Lunch – Italian StyleAugust 11, 2010
There are an abundance of restaurants in the Capital Region that focus on Italian cuisine, so how do you decide which ones to patronize? What constitutes “good” Italian food? It all boils down to doing the simple things well – utilizing classic Italian flavors in both traditional and new ways, but keeping the soul of Italian cooking intact. Milano Restaurant, located in Newton Plaza in Latham, accomplishes this very well, featuring delicious Northern Italian cuisine at a reasonable price.
Milano is illuminated by a lot of natural light from the large windows in front, and the dark wood ceiling and bright decorations create a somewhat casual atmosphere.
An obvious test of a restaurant’s true Italian roots is its wine list. Italians have been drinking wine with their meals for centuries, and Milano offers no less than 160 bottles (including sparkling wines) to choose from, with over 25 available by the glass. With prices ranging from under $20 per bottle to the $240 Opus One, there’s a wine for everyone.
Milano’s lunch menu features salads, sandwiches, pizza and pasta, ranging from $10-$15.
On this day’s visit my two companions and I ordered the Sotto Marino sandwich, the Scamorze pizza, and a sandwich special. The Sotto Marino consisted of capocolla (the sweet, not spicy variety), salami, prosciutto, roasted red peppers and arugula on Foccacia bread. It was served with a side of herb olive oil, which was necessary as the sandwich itself was pretty dry. But the meats were sliced paper-thin and were quite tasty; unfortunately the red peppers were too overpowering and overshadowed the meats, and the bread was a little too herb-infused. The thin-crusted Scamorze pizza was topped with smoked chicken, grilled tomatoes, leeks, Kalamata olives and smoked mozzarella. I was a little worried that having smoked chicken and smoked cheese might be a little too much, but the dish was perfectly balanced. The chicken was beautifully cooked – it was tender and flavorful, and although I saw no evidence of the tomatoes being grilled, they were fresh and juicy and complimented the smoky cheese and chicken perfectly. The sandwich special featured smoked turkey, bacon, yellow tomatoes and arugula with a basil mayo on wheat bread. I suggested to our server that this item should become a permanent addition to their menu. The flavors melded together wonderfully; the sweet tomato and peppery arugula matched delectably with the thick, salty bacon and the smoky turkey, and the basil mayo provided a nice herby finish.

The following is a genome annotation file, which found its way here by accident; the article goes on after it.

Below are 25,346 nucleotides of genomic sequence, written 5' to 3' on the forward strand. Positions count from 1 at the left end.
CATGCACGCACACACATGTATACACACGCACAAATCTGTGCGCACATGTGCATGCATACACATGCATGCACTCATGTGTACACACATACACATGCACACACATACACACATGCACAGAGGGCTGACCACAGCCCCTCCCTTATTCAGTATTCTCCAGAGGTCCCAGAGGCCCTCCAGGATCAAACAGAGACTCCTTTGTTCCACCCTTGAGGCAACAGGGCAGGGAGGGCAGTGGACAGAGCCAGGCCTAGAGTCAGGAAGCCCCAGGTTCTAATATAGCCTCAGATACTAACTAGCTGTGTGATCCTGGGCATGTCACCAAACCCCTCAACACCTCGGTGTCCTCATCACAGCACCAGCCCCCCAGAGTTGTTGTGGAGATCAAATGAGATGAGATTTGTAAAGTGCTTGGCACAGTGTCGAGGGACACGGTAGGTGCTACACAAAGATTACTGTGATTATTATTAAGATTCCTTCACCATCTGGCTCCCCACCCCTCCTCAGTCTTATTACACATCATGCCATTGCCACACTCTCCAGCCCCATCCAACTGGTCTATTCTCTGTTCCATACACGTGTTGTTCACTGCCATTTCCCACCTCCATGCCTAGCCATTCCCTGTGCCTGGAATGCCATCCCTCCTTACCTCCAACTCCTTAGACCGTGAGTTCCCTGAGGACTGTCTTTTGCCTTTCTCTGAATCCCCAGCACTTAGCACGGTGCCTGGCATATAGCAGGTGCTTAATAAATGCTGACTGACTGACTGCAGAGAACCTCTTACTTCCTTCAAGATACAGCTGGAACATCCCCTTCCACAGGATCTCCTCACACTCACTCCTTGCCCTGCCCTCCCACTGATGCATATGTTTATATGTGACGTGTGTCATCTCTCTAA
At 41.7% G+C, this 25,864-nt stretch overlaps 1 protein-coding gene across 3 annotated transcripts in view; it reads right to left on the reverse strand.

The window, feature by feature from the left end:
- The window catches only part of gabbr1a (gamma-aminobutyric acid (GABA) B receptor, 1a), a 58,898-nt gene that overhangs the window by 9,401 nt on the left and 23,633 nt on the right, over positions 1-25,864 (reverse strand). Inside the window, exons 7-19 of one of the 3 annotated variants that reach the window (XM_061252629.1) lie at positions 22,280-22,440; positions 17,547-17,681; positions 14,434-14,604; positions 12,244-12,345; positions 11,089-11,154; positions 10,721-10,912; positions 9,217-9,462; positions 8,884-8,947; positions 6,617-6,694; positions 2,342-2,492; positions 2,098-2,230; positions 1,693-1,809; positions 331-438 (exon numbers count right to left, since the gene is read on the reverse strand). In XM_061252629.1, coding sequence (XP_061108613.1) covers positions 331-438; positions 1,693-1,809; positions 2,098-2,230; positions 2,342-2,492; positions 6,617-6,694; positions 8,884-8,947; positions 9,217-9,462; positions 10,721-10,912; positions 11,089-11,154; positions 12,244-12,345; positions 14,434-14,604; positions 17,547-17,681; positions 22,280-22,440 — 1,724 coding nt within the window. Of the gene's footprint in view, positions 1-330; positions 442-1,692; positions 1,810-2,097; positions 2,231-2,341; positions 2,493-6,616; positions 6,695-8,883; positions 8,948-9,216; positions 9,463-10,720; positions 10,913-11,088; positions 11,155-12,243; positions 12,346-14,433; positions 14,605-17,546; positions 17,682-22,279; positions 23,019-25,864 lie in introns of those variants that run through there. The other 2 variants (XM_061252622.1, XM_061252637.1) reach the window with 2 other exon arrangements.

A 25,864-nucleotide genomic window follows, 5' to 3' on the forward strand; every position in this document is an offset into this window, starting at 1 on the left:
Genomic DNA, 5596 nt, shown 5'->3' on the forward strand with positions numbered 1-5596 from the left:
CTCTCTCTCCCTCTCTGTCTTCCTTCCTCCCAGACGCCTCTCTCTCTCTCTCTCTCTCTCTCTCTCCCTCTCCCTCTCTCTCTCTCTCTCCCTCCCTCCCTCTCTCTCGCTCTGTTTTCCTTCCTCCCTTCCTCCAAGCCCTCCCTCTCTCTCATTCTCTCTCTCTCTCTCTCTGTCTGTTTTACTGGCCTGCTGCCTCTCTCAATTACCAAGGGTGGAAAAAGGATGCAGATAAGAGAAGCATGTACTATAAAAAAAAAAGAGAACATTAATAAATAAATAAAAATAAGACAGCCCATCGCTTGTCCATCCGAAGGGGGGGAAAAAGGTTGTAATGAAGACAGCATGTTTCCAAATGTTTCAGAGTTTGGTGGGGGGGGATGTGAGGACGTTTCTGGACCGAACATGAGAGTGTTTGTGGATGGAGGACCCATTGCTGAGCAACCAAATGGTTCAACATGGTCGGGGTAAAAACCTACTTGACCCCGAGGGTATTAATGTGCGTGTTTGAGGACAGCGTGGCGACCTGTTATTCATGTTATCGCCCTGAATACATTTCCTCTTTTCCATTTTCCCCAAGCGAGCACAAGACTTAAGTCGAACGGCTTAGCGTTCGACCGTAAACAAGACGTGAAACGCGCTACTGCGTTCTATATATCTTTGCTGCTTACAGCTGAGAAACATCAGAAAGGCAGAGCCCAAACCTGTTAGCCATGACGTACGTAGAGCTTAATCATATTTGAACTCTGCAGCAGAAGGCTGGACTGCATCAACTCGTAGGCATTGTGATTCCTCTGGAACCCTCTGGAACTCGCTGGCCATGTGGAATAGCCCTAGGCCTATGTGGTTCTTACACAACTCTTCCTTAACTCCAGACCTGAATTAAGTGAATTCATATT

While the portions were certainly not on the small side, we saved room to try a couple of desserts – the tiramisu and an apple cobbler special. Milano makes all of their desserts in-house, and after one bite that was very evident. The tiramisu was one of the best I’ve had in recent memory – the texture was the epitome of smooth. The brandy and espresso were added with the utmost care – the flavors were there but not overdone. It was creatively served in a glass mug, the plate dusted with cocoa powder and accompanied by a fresh strawberry. If you’re a tiramisu fan, a visit to Milano for only that reason would be completely justified. The apple cobbler was also obviously homemade – the top layer was crunchy but tender, and the warm apples inside were delicately sweetened. The vanilla gelato on top melted into the cobbler in a delicious way.
The downside to our visit was the service – the restaurant was not particularly busy, but our server still managed to take longer than necessary to take our order and refill our drinks later. And for some reason the two sandwiches were served about 10 minutes before the pizza came out, without explanation.
The dinner menu runs the spectrum of classic Italian food, with a variety of beef, chicken, seafood and veal dishes along with traditional pastas and pizzas. Some unexpected items include the granchio torta,a crab cake with a cucumber slaw; the arrosito anatra, a roasted duck breast with fig jam & balsamic glaze, served with mascarpone polenta; and rigatoni alla spezzatino di vitello, a braised veal stew with red onions, mushrooms, roasted red peppers and marsala & sage cream sauce on rigatoni. Entrees range from $13-$29, with pizza and pastas offered in regular or small sizes.
So if you’re sick of your usual Italian restaurant and want to try something new, Milano is a good place to start.
The MHK gives Milano 3.5 out of 5 stars!